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EASTBIO Avian resilience in a changing world: maximising guinea fowl welfare and productivity on extensive farms in sub-Saharan Africa


Project Description

Guinea fowl have become a recent gourmet addition to the UK poultry market, promoted as a novel alternative to chicken. However this native African bird has been a fundamental mainstay of nutrition in many African countries, particularly Ghana, for generations. Importantly many fowl are reared under extensive systems, mostly by low income farmers, including women and children. Families produce both eggs and meat within these systems and products are used for both feeding the farm family and are sold to pay for items such as school fees, farm materials and food in the lean season.
However, there is a major issue in this system of farming: juvenile (keet) survival, with estimates across Ghana of between 60-100% within the first eight weeks of life. There are several factors that could influence mortality, aside from predation, which is often managed appropriately by farmers. Work in other poultry species demonstrates that the environmental conditions experienced during both pre- and early post-natal development have a powerful influence on an individual’s ability to cope with challenging environments. These differences in resilience can lead to altered health, fecundity and survival in later life. However, to date there has been no systematic exploration of how developmental conditions impact guinea fowl. This project aims to address this gap in our knowledge. The importance of guinea fowl to the nutrition of farmers and their families cannot be understated. The proposed project therefore represents an opportunity to carry out novel research, to have a significant impact on the welfare of animals and the sustainability of a fragile but essential way of farming.

The project brings together expertise in guinea fowl breeding (Abdul-Rahman), avian physiology, behaviour and development (Spencer) and livestock genetics and genomics (Djikeng) in order to meet three central aims: 1) to establish which factors are most important in mediating guinea fowl development, resilience and survival, 2) to determine candidate physiological pathways that may be responsible for increased resilience and 3) to trial potential cost-effective interventions in the ‘field’ to increase productivity and potentially enhance fowl health/welfare.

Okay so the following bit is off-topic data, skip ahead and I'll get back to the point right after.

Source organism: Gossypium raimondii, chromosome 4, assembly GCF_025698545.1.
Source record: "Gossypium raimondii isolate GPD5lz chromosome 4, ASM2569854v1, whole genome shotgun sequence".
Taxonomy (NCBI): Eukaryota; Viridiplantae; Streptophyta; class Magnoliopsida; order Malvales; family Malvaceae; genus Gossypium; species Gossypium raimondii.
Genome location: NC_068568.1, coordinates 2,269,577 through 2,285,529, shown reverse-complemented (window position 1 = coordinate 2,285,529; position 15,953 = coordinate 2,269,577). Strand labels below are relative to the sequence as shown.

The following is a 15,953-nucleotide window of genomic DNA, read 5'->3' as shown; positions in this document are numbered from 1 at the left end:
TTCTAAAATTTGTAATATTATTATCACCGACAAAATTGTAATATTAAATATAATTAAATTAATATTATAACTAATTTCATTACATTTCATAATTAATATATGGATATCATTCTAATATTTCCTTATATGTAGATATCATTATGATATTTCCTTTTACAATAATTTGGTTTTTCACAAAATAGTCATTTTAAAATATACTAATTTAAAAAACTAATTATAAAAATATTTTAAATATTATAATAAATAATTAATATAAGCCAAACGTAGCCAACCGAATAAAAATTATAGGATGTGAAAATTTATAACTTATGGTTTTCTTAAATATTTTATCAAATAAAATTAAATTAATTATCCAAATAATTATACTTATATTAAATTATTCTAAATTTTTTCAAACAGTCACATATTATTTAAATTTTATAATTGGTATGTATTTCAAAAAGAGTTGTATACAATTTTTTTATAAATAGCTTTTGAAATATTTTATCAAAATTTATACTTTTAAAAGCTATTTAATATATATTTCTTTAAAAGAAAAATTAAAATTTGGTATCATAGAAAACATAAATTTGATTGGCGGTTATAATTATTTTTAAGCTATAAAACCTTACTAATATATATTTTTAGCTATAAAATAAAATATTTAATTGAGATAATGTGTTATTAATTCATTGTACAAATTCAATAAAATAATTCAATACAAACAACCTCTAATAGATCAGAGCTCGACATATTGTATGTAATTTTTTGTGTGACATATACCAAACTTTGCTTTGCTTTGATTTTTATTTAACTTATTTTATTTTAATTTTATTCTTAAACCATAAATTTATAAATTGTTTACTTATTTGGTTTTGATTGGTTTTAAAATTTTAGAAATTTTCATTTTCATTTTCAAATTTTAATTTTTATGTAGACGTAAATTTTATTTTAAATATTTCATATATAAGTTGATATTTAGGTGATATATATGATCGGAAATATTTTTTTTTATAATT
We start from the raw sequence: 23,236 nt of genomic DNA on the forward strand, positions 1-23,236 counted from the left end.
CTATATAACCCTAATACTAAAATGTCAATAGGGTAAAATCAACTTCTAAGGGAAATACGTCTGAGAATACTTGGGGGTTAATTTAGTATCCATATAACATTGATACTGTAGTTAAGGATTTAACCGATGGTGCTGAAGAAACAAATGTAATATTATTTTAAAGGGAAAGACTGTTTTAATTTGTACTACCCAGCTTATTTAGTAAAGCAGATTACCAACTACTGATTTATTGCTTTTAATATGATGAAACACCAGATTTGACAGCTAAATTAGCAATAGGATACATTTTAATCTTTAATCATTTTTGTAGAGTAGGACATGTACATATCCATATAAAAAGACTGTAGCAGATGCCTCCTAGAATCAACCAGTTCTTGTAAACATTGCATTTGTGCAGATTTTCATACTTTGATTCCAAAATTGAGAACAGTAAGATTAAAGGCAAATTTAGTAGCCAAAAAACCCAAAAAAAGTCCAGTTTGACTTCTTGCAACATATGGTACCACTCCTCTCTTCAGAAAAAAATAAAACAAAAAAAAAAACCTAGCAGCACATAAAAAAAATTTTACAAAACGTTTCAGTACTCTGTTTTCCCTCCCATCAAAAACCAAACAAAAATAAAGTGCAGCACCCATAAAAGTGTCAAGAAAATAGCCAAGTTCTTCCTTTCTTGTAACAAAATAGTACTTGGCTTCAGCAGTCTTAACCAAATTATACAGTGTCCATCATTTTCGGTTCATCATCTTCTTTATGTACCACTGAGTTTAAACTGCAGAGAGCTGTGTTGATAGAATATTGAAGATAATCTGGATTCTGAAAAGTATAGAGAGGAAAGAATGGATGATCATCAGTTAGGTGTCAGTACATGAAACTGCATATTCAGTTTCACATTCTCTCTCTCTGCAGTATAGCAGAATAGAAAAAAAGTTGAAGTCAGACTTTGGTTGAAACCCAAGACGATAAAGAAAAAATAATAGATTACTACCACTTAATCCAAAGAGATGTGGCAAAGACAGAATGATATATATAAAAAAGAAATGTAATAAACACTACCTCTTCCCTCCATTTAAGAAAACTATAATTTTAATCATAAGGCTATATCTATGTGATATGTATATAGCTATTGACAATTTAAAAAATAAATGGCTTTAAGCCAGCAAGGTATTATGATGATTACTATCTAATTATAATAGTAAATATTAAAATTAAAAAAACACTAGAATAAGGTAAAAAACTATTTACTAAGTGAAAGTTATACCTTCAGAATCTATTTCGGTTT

The student will initially begin experiments that manipulate environmental conditions (pre- and post-natal) in guinea fowl housed in captivity in the UK (mimicking extensive farming practices and environmental conditions) to determine the effects on juvenile phenotypes, but then move on to work in Ghanaian farm systems and at the University of Development Studies in Tamale to trial any potential interventions. They will gain training in fowl husbandry, welfare and measurement of a range of physiological traits (e.g. circulating hormones, immunocompetence and oxidative stress measures) and behavioural assays (e.g. foraging ability, competitive ability and exploratory behaviour). These measures will allow us to track the health and resilience of animals and determine the most effective ways to maximise health and reduce mortality. In addition we intend to use RNA seq methodology to determine the mechanisms that underlie differences in resilience, tracking changes to a wide range of physiological pathways. The proposed project therefore represents an opportunity to carry out novel, multidisciplinary research, and to have a significant impact on the health and welfare of animals and the well-being of farmers in N. Ghana.

Funding Notes

This 4 year PhD project is part of a competition funded by EASTBIO BBSRC Doctoral Training Partnership View Website. This opportunity is only open to UK nationals (or EU students who have been resident in the UK for 3+ years immediately prior to the programme start date) due to restrictions imposed by the funding body.

Apply by 5.00 pm on 13 April 2020 following the instructions on how to apply at: View Website

Informal inquiries to the primary supervisor are very strongly encouraged.

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FTE Category A staff submitted: 30.20

Research output data provided by the Research Excellence Framework (REF)

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